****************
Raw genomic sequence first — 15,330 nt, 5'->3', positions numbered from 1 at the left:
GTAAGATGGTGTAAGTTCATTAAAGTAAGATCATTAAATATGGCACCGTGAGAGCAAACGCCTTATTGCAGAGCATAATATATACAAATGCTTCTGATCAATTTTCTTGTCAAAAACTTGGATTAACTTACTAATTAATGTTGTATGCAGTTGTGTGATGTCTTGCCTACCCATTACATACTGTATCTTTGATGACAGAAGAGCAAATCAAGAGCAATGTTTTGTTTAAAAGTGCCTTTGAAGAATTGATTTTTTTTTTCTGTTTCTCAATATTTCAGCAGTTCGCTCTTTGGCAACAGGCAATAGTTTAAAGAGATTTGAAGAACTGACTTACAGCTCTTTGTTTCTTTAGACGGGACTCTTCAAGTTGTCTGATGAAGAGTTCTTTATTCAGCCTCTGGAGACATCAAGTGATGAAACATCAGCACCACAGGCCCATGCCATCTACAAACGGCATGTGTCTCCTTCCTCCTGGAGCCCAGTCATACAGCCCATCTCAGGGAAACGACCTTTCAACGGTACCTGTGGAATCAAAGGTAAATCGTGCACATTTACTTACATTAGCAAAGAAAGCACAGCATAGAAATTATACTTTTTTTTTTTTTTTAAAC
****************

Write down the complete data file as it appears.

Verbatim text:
Raw genomic sequence first — 15,330 nt, 5'->3', positions numbered from 1 at the left:
GTAAGATGGTGTAAGTTCATTAAAGTAAGATCATTAAATATGGCACCGTGAGAGCAAACGCCTTATTGCAGAGCATAATATATACAAATGCTTCTGATCAATTTTCTTGTCAAAAACTTGGATTAACTTACTAATTAATGTTGTATGCAGTTGTGTGATGTCTTGCCTACCCATTACATACTGTATCTTTGATGACAGAAGAGCAAATCAAGAGCAATGTTTTGTTTAAAAGTGCCTTTGAAGAATTGATTTTTTTTTTCTGTTTCTCAATATTTCAGCAGTTCGCTCTTTGGCAACAGGCAATAGTTTAAAGAGATTTGAAGAACTGACTTACAGCTCTTTGTTTCTTTAGACGGGACTCTTCAAGTTGTCTGATGAAGAGTTCTTTATTCAGCCTCTGGAGACATCAAGTGATGAAACATCAGCACCACAGGCCCATGCCATCTACAAACGGCATGTGTCTCCTTCCTCCTGGAGCCCAGTCATACAGCCCATCTCAGGGAAACGACCTTTCAACGGTACCTGTGGAATCAAAGGTAAATCGTGCACATTTACTTACATTAGCAAAGAAAGCACAGCATAGAAATTATACTTTTTTTTTTTTTTTAAAC